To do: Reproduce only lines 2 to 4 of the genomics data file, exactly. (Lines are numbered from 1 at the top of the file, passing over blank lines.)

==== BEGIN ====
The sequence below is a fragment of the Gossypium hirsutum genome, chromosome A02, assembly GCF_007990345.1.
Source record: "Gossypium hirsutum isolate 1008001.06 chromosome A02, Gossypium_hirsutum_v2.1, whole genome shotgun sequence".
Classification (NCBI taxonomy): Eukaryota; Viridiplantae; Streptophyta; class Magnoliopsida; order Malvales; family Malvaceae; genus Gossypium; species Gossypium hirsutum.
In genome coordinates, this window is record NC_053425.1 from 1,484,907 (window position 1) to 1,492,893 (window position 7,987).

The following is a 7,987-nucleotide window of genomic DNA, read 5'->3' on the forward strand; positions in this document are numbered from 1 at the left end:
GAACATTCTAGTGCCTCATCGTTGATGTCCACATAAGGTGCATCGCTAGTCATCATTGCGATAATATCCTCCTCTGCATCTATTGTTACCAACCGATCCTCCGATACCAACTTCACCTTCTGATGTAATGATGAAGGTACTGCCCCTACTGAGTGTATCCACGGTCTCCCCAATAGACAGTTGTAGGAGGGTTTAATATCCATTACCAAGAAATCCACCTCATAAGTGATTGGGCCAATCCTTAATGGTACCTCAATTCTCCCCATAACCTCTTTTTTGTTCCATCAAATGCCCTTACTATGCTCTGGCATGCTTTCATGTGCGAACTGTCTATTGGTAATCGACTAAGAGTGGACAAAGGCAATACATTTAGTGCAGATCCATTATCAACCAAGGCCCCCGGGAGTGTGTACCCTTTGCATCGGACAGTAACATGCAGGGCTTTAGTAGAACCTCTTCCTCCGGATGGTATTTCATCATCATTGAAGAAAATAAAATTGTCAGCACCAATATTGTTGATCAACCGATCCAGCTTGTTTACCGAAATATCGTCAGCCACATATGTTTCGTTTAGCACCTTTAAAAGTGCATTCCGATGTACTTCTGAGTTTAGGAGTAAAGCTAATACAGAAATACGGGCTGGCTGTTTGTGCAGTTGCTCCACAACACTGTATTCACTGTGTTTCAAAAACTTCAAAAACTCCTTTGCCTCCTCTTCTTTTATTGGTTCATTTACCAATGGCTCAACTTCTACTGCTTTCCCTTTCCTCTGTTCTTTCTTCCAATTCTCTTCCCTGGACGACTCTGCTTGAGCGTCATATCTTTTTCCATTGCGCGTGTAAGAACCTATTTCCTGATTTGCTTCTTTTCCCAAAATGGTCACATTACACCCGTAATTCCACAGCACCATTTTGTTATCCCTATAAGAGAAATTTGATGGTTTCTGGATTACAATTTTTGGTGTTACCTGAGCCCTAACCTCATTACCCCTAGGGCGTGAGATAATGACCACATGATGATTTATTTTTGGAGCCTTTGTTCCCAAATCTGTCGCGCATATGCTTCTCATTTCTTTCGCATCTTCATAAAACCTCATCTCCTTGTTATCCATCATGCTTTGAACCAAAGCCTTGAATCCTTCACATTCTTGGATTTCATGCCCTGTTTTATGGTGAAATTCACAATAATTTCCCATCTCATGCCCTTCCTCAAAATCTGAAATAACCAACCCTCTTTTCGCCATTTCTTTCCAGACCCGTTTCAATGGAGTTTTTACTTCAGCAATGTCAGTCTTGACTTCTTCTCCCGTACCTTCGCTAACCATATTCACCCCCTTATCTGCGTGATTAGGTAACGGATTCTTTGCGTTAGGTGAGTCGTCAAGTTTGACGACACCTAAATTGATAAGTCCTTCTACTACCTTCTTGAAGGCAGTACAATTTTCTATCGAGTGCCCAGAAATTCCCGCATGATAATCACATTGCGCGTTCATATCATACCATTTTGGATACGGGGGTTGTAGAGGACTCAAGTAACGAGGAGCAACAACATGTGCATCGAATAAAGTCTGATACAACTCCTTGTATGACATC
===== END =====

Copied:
Source record: "Gossypium hirsutum isolate 1008001.06 chromosome A02, Gossypium_hirsutum_v2.1, whole genome shotgun sequence".
Classification (NCBI taxonomy): Eukaryota; Viridiplantae; Streptophyta; class Magnoliopsida; order Malvales; family Malvaceae; genus Gossypium; species Gossypium hirsutum.
In genome coordinates, this window is record NC_053425.1 from 1,484,907 (window position 1) to 1,492,893 (window position 7,987).